Saxo Bank’s Q2 outlook: Continued low growth will end politicians’ free-ride

Press release
Published April 11th, 2013 - 06:46 GMT

Three months into 2013 and growth projections are already being lowered across the globe according to Saxo Bank, the multi-asset trading and investment specialist. The Bank writes in its Insights Report for Q2 that the world is looking at a 2013 that is, from the outside, a mirror image of 2011 and 2012 but with a difference: The German election in September.

Low growth rates will increase the social and political tensions in Europe as seen by the recent bail-in/bail-out of Cyprus, in which everyone lost: the depositors, the Troika’s credibility and any hope that the Eurozone has a real plan for dealing with this crisis in anything other than piecemeal fashion. The political consensus to buy time is running out as the policy makers increasingly will have to deal with intolerably high and rising unemployment and the lack of growth or reforms that will move economies forward.

The Insights Report features a comparison between the major Eurozone economies, the UK and the US, which reveals that the US ranked third behind Spain and Italy when it comes to reducing public sector spending last year. Meanwhile, the UK, France and Germany all saw increased public consumption – in that order.

Despite the decline in public spending, the Bank expects moderate growth to continue in the US in 2013 to the tune of 2%, down from 2.1% last year, before accelerating to 3% in 2014. The US economy may not be exactly stellar, but at least moderate growth is on tap. The outlook is decidedly more downbeat across the Atlantic, where the Eurozone must resign itself to the fact that the recession is destined to continue.

The Bank expects that economic activity in the EU will decline by 0.3% in 2013 after last year’s drop of 0.5%, while the unemployment rate will rise throughout the year and average more than 12%. The resulting slack in the economy will keep inflation subdued. The economies of Italy and Spain will remain weak, but it is the French economy that concerns the Bank’s strategists the most, particularly because of the French government’s failure to implement reforms.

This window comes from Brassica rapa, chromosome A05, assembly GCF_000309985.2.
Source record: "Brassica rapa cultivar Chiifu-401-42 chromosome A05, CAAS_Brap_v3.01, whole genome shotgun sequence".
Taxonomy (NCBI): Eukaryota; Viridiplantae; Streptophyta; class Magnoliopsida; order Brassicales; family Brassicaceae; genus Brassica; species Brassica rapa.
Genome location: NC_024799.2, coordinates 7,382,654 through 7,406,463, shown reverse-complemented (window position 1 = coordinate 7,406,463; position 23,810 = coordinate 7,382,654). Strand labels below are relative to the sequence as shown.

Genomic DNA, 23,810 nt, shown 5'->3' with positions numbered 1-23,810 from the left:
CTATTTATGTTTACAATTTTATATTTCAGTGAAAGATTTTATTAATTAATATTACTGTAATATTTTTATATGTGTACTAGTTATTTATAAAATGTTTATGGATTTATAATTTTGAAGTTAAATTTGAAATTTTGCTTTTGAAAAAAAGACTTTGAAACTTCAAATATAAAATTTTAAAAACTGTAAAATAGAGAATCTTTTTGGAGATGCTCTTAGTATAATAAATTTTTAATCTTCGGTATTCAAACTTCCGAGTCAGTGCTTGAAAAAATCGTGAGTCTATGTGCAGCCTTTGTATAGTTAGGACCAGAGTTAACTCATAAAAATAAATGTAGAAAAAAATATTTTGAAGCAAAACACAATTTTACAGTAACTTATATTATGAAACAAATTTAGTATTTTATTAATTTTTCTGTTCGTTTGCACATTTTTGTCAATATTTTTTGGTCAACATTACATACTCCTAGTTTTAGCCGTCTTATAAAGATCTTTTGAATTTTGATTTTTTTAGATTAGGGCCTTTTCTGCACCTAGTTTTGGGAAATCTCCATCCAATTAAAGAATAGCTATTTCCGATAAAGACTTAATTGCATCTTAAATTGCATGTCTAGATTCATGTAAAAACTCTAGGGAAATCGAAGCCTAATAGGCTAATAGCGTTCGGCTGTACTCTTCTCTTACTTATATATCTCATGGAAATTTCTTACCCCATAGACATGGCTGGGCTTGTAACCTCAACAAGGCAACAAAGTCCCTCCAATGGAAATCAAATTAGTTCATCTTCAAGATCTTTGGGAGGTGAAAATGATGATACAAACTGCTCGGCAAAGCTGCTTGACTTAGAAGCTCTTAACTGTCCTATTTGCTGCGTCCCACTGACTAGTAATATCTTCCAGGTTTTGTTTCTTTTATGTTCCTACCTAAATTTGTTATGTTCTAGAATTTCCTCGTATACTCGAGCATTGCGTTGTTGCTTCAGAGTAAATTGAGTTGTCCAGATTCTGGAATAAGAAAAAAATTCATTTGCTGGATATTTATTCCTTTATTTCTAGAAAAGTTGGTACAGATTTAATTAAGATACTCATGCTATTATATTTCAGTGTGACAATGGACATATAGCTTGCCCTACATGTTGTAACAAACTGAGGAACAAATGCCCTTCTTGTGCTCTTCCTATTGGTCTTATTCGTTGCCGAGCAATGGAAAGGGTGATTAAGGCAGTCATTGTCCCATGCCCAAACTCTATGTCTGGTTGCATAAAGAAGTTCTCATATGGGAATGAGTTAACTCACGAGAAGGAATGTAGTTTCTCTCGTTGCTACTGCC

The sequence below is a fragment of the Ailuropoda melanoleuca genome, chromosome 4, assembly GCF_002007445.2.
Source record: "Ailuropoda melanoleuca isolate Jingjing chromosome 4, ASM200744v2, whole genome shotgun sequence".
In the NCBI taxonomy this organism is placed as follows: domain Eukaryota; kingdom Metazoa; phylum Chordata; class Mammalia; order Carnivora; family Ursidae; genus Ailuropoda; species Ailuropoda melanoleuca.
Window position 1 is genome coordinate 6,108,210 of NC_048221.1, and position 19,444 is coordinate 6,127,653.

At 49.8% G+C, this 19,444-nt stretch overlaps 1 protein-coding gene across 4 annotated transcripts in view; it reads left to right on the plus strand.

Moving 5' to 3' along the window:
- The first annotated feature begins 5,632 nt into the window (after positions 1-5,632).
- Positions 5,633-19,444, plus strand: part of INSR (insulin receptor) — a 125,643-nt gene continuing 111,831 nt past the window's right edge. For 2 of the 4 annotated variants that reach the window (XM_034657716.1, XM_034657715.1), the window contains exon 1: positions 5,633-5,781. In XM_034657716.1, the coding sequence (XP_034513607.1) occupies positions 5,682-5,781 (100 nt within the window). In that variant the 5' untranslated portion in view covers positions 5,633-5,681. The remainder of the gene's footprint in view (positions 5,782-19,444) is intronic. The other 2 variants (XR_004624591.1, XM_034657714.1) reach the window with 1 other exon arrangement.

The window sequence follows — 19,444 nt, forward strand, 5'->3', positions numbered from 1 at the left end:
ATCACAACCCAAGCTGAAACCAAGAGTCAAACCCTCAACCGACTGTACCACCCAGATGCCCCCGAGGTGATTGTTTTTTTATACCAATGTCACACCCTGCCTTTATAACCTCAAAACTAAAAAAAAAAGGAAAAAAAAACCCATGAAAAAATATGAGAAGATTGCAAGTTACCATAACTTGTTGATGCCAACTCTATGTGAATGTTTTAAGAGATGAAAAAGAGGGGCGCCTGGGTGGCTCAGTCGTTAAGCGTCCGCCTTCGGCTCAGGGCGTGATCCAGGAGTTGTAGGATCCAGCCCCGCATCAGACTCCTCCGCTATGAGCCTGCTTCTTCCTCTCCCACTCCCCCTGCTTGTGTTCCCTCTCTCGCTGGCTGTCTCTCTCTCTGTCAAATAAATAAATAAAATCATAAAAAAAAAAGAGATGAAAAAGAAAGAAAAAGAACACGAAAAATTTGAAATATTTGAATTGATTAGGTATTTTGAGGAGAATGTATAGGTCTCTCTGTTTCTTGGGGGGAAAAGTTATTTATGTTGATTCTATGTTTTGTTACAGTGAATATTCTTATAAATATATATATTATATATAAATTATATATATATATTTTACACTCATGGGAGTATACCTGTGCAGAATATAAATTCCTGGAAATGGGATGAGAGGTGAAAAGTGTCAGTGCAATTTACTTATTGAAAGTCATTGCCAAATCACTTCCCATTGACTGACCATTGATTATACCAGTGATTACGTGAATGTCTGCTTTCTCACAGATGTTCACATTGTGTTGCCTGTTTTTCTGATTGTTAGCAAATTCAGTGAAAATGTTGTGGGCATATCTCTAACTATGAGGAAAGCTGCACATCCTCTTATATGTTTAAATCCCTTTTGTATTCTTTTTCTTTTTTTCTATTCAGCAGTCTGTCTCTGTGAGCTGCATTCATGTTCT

Steen Jakobsen, Chief Economist at Saxo Bank, says: “A free rider in economics refers to someone who benefits from resources, goods, benefits, or services without paying for the cost of said benefit. In the first quarter of this year, the world moved from a free-riding concept to blatant public disagreement on how to keep the party going. Stock markets have hit new highs but employment and growth, the two factors that really matter in the long term, are not improving.

“This means that the free-ride for politicians is over. They now need to do something they have never excelled at: face the facts and devise real solutions. As they are unlikely to rise to the task, let’s hope they don’t get in the way of the micro economy, which will have to do it for them instead.”

Background Information

Saxo Bank

Saxo Group are leading fintech specialists, connecting traders, investors and partners to FX, CFDs, stocks, options, futures and more, from a single account.

In 1998 we launched one of the first online trading platforms, making professional-grade tools and multi-asset market access available to everyone.

We continue to break down barriers in global capital markets through our fintech expertise. By delivering premium service, competitive prices and intuitive platforms, we empower traders and investors to take control of their financial future.

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